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I also put a small drop of blue (non perminant) loctite on it to hold it in
my driver hasn't had any complaints about it yet and we haven't noticed any maintenance issues yet either
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Old 06-24-2013, 10:19 AM   #19088
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Originally Posted by Granpa View Post
This just doesn't sound right. My time with the 05 ball diff is very limited, but didn't the diff screw go in from the left hand side of the car, if viewed from the rear??? Most of the problems with this diff came from improper assembly and over tightening the diff screw. This diff does not respond well to efforts to stiffen the diff action like that of the TA03 ball diff.
+1

I tried to overtighten it to stiffen up the M05 ball diff. It broke after a few races. Went back to TA 03 ball diff
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Old 06-25-2013, 11:40 AM   #19089
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FX35rc, +1, had the same experience. Tried to tighten the M05 diff to make it as tight as the TA03 diff in my M03, and the screw broke after a few batteries. But I didn't go to the TA03 diff, I wanted to keep it all M05, and just learned how to build the M05 diff better. Yes, you need ceramic balls, buff the rings, good thrust bearing and all that (can you tell I hang out with Grandpa?), just don't tighten the poop out of it. Tight, then back off a little, find that smooth spot, still resistant but smooth. On our rather open outdoor asphalt track, this is the way to keep your speed up and get great steering. Now it's just up to you to hold it on line!
If all the stars line up, I think I can lap my M03 a tiny bit faster than the M05. If conditions aren't perfect, the M05 is easier to drive and more consistent. It's got something to do with weight balance...
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Old 06-25-2013, 12:52 PM   #19090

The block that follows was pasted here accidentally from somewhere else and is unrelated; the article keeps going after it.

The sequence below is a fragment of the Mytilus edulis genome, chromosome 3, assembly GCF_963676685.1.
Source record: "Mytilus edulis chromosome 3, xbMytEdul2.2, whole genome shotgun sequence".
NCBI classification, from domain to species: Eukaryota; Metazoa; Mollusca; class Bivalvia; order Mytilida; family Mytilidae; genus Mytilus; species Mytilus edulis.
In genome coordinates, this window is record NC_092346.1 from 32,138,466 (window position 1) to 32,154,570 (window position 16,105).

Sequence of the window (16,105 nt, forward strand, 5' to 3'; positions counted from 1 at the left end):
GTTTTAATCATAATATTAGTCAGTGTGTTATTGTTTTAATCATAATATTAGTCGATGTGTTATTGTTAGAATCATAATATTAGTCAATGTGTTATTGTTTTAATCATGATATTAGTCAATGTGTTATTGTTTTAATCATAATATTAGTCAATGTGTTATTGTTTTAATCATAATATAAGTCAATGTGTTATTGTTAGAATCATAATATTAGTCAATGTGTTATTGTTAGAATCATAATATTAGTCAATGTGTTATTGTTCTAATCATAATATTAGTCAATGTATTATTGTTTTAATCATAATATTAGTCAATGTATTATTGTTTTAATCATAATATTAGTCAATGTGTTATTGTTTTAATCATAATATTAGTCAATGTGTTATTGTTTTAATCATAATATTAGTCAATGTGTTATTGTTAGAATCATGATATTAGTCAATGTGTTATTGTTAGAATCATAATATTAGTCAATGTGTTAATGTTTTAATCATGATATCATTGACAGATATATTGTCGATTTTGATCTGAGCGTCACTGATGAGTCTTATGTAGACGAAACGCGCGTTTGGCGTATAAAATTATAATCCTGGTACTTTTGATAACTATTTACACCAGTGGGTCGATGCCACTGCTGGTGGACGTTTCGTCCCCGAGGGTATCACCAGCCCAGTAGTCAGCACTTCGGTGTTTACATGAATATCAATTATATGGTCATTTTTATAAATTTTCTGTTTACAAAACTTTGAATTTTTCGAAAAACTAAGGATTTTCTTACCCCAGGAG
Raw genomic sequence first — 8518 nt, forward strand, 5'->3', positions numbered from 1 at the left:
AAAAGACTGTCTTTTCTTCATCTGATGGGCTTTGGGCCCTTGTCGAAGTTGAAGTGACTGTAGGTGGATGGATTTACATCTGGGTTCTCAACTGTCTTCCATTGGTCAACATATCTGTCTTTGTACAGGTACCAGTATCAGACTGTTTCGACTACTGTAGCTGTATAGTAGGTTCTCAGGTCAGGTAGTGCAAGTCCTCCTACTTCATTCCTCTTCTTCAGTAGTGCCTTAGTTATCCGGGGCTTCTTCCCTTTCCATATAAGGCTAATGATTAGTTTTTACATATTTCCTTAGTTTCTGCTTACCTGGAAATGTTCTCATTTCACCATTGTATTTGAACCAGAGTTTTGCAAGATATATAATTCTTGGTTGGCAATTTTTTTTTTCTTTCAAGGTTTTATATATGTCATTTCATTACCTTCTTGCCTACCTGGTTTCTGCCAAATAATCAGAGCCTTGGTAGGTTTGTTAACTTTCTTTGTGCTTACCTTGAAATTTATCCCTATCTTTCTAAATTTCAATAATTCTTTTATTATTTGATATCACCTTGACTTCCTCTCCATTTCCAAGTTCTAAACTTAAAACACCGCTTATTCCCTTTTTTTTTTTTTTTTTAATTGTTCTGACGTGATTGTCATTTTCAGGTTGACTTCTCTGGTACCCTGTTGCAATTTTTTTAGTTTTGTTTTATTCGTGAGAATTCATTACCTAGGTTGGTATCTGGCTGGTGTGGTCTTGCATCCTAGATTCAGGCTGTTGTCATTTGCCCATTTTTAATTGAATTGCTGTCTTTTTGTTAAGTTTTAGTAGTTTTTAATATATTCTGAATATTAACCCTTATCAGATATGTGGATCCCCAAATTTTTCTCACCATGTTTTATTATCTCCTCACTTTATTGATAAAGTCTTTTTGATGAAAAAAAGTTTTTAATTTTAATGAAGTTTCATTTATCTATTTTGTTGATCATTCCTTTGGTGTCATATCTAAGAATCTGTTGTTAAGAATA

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FX35rc, +1, had the same experience. Tried to tighten the M05 diff to make it as tight as the TA03 diff in my M03, and the screw broke after a few batteries. But I didn't go to the TA03 diff, I wanted to keep it all M05, and just learned how to build the M05 diff better. Yes, you need ceramic balls, buff the rings, good thrust bearing and all that (can you tell I hang out with Grandpa?), just don't tighten the poop out of it. Tight, then back off a little, find that smooth spot, still resistant but smooth. On our rather open outdoor asphalt track, this is the way to keep your speed up and get great steering. Now it's just up to you to hold it on line!
If all the stars line up, I think I can lap my M03 a tiny bit faster than the M05. If conditions aren't perfect, the M05 is easier to drive and more consistent. It's got something to do with weight balance...
Thank you Sir!. I will do your M05 ball diff route then. I need to work on how to hold the line..hahaha. I still get nervous and drive off line when another mini comes up behind me.

Danny
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Old 06-25-2013, 04:31 PM   #19091
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but didn't the diff screw go in from the left hand side of the car, if viewed from the rear???
The M05 diff assembly is symmetric. One could put it in the car either way.
Quote:
Most of the problems with this diff came from improper assembly and over tightening the diff screw. This diff does not respond well to efforts to stiffen the diff action like that of the TA03 ball diff.
I don't have any experience with stiff diff action or improper assembly problems but wanted to emphasize the importance of the thrust bearing in proper diff function.

If you compare the M05 diff thrust bearing to the TRF417 diff bearing the M05 thrust bearing seems smaller, more fragile and is non-rebuildable and not protected from the elements by the adjustment screw. Likely more prone to failure if a small amount of grit gets in there. I got the impression the balls were smaller but did not measure this to know for sure. When I compared the action of the two in my hands, the reason my TRF417 diff was smoother was the thrust bearing, not the diff balls. After cleaining and re-lubing the trust bearing in my 'ready for the junk bin' M05 diff, the two diffs had nearly identical smooth action.
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Old 06-25-2013, 05:23 PM   #19092
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Just came in to check the Mini thread after rebuilding the TA03 ball diff in my M03 LWB. A huge contact with a board required the replacement of a front chassis half, so it seemed like a good idea to redo the diff since it was built over a year ago.